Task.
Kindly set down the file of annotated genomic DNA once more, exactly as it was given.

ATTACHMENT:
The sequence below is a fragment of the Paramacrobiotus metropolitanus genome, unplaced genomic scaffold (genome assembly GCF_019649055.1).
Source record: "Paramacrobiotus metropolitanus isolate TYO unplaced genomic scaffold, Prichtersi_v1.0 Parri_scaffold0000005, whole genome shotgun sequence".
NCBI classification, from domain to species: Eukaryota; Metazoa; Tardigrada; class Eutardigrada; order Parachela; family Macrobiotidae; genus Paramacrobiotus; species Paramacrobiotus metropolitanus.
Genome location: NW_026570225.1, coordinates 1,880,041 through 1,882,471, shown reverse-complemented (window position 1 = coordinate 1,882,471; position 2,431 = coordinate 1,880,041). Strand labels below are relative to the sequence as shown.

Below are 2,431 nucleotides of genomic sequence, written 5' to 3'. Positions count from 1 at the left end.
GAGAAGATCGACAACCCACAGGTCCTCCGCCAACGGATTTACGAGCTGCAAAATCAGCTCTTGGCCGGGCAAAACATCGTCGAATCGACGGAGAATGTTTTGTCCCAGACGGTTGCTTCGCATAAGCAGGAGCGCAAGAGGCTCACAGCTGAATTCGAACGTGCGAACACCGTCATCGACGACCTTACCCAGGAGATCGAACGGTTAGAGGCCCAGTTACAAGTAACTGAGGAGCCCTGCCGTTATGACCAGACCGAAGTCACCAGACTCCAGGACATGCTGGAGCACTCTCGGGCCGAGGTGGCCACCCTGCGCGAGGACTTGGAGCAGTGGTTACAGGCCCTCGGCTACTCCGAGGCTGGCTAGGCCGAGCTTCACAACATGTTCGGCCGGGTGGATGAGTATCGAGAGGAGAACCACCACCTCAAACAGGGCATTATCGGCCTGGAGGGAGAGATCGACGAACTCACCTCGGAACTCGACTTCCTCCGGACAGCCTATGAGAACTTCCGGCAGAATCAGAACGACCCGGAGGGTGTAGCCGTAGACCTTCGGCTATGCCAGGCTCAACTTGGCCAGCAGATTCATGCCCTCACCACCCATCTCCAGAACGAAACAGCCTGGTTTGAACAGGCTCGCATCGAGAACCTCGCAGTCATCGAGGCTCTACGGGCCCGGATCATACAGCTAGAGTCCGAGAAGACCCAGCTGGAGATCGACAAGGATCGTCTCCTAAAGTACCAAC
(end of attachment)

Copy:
The sequence below is a fragment of the Paramacrobiotus metropolitanus genome, unplaced genomic scaffold (genome assembly GCF_019649055.1).
Source record: "Paramacrobiotus metropolitanus isolate TYO unplaced genomic scaffold, Prichtersi_v1.0 Parri_scaffold0000005, whole genome shotgun sequence".
NCBI classification, from domain to species: Eukaryota; Metazoa; Tardigrada; class Eutardigrada; order Parachela; family Macrobiotidae; genus Paramacrobiotus; species Paramacrobiotus metropolitanus.
Genome location: NW_026570225.1, coordinates 1,880,041 through 1,882,471, shown reverse-complemented (window position 1 = coordinate 1,882,471; position 2,431 = coordinate 1,880,041). Strand labels below are relative to the sequence as shown.

Below are 2,431 nucleotides of genomic sequence, written 5' to 3'. Positions count from 1 at the left end.
GAGAAGATCGACAACCCACAGGTCCTCCGCCAACGGATTTACGAGCTGCAAAATCAGCTCTTGGCCGGGCAAAACATCGTCGAATCGACGGAGAATGTTTTGTCCCAGACGGTTGCTTCGCATAAGCAGGAGCGCAAGAGGCTCACAGCTGAATTCGAACGTGCGAACACCGTCATCGACGACCTTACCCAGGAGATCGAACGGTTAGAGGCCCAGTTACAAGTAACTGAGGAGCCCTGCCGTTATGACCAGACCGAAGTCACCAGACTCCAGGACATGCTGGAGCACTCTCGGGCCGAGGTGGCCACCCTGCGCGAGGACTTGGAGCAGTGGTTACAGGCCCTCGGCTACTCCGAGGCTGGCTAGGCCGAGCTTCACAACATGTTCGGCCGGGTGGATGAGTATCGAGAGGAGAACCACCACCTCAAACAGGGCATTATCGGCCTGGAGGGAGAGATCGACGAACTCACCTCGGAACTCGACTTCCTCCGGACAGCCTATGAGAACTTCCGGCAGAATCAGAACGACCCGGAGGGTGTAGCCGTAGACCTTCGGCTATGCCAGGCTCAACTTGGCCAGCAGATTCATGCCCTCACCACCCATCTCCAGAACGAAACAGCCTGGTTTGAACAGGCTCGCATCGAGAACCTCGCAGTCATCGAGGCTCTACGGGCCCGGATCATACAGCTAGAGTCCGAGAAGACCCAGCTGGAGATCGACAAGGATCGTCTCCTAAAGTACCAAC